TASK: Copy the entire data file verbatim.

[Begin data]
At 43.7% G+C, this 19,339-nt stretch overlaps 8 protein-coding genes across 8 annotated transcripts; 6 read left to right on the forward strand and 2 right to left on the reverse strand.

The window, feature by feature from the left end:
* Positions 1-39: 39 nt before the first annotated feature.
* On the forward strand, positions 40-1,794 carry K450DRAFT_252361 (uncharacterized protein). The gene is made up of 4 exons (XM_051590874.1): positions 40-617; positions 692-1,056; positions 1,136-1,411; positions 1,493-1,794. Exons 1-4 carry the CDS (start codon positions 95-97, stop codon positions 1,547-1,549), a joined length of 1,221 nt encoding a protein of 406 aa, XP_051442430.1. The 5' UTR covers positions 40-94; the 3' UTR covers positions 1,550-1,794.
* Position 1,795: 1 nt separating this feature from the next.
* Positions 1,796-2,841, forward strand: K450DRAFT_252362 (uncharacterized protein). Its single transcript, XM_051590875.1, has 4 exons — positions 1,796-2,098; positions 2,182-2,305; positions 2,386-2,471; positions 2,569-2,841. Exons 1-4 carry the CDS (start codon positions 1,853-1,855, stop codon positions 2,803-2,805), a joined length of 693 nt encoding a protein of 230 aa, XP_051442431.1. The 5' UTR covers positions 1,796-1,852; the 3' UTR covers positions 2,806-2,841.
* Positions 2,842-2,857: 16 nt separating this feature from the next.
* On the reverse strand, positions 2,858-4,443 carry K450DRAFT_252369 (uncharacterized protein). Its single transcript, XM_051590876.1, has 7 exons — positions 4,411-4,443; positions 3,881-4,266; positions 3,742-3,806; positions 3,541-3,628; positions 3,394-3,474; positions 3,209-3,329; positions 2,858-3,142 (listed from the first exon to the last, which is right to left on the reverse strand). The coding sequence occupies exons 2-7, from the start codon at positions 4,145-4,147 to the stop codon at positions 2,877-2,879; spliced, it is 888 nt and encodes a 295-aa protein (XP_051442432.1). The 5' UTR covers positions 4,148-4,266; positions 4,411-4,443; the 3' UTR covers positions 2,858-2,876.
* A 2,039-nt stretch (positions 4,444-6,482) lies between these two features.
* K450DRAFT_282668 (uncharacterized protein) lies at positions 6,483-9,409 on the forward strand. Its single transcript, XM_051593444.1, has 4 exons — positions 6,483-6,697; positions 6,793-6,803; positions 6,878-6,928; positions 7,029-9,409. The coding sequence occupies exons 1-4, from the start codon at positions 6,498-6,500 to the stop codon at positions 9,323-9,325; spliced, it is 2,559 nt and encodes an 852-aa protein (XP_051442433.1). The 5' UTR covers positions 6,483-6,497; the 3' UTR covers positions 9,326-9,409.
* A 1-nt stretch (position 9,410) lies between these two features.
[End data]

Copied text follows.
At 43.7% G+C, this 19,339-nt stretch overlaps 8 protein-coding genes across 8 annotated transcripts; 6 read left to right on the forward strand and 2 right to left on the reverse strand.

The window, feature by feature from the left end:
* Positions 1-39: 39 nt before the first annotated feature.
* On the forward strand, positions 40-1,794 carry K450DRAFT_252361 (uncharacterized protein). The gene is made up of 4 exons (XM_051590874.1): positions 40-617; positions 692-1,056; positions 1,136-1,411; positions 1,493-1,794. Exons 1-4 carry the CDS (start codon positions 95-97, stop codon positions 1,547-1,549), a joined length of 1,221 nt encoding a protein of 406 aa, XP_051442430.1. The 5' UTR covers positions 40-94; the 3' UTR covers positions 1,550-1,794.
* Position 1,795: 1 nt separating this feature from the next.
* Positions 1,796-2,841, forward strand: K450DRAFT_252362 (uncharacterized protein). Its single transcript, XM_051590875.1, has 4 exons — positions 1,796-2,098; positions 2,182-2,305; positions 2,386-2,471; positions 2,569-2,841. Exons 1-4 carry the CDS (start codon positions 1,853-1,855, stop codon positions 2,803-2,805), a joined length of 693 nt encoding a protein of 230 aa, XP_051442431.1. The 5' UTR covers positions 1,796-1,852; the 3' UTR covers positions 2,806-2,841.
* Positions 2,842-2,857: 16 nt separating this feature from the next.
* On the reverse strand, positions 2,858-4,443 carry K450DRAFT_252369 (uncharacterized protein). Its single transcript, XM_051590876.1, has 7 exons — positions 4,411-4,443; positions 3,881-4,266; positions 3,742-3,806; positions 3,541-3,628; positions 3,394-3,474; positions 3,209-3,329; positions 2,858-3,142 (listed from the first exon to the last, which is right to left on the reverse strand). The coding sequence occupies exons 2-7, from the start codon at positions 4,145-4,147 to the stop codon at positions 2,877-2,879; spliced, it is 888 nt and encodes a 295-aa protein (XP_051442432.1). The 5' UTR covers positions 4,148-4,266; positions 4,411-4,443; the 3' UTR covers positions 2,858-2,876.
* A 2,039-nt stretch (positions 4,444-6,482) lies between these two features.
* K450DRAFT_282668 (uncharacterized protein) lies at positions 6,483-9,409 on the forward strand. Its single transcript, XM_051593444.1, has 4 exons — positions 6,483-6,697; positions 6,793-6,803; positions 6,878-6,928; positions 7,029-9,409. The coding sequence occupies exons 1-4, from the start codon at positions 6,498-6,500 to the stop codon at positions 9,323-9,325; spliced, it is 2,559 nt and encodes an 852-aa protein (XP_051442433.1). The 5' UTR covers positions 6,483-6,497; the 3' UTR covers positions 9,326-9,409.
* A 1-nt stretch (position 9,410) lies between these two features.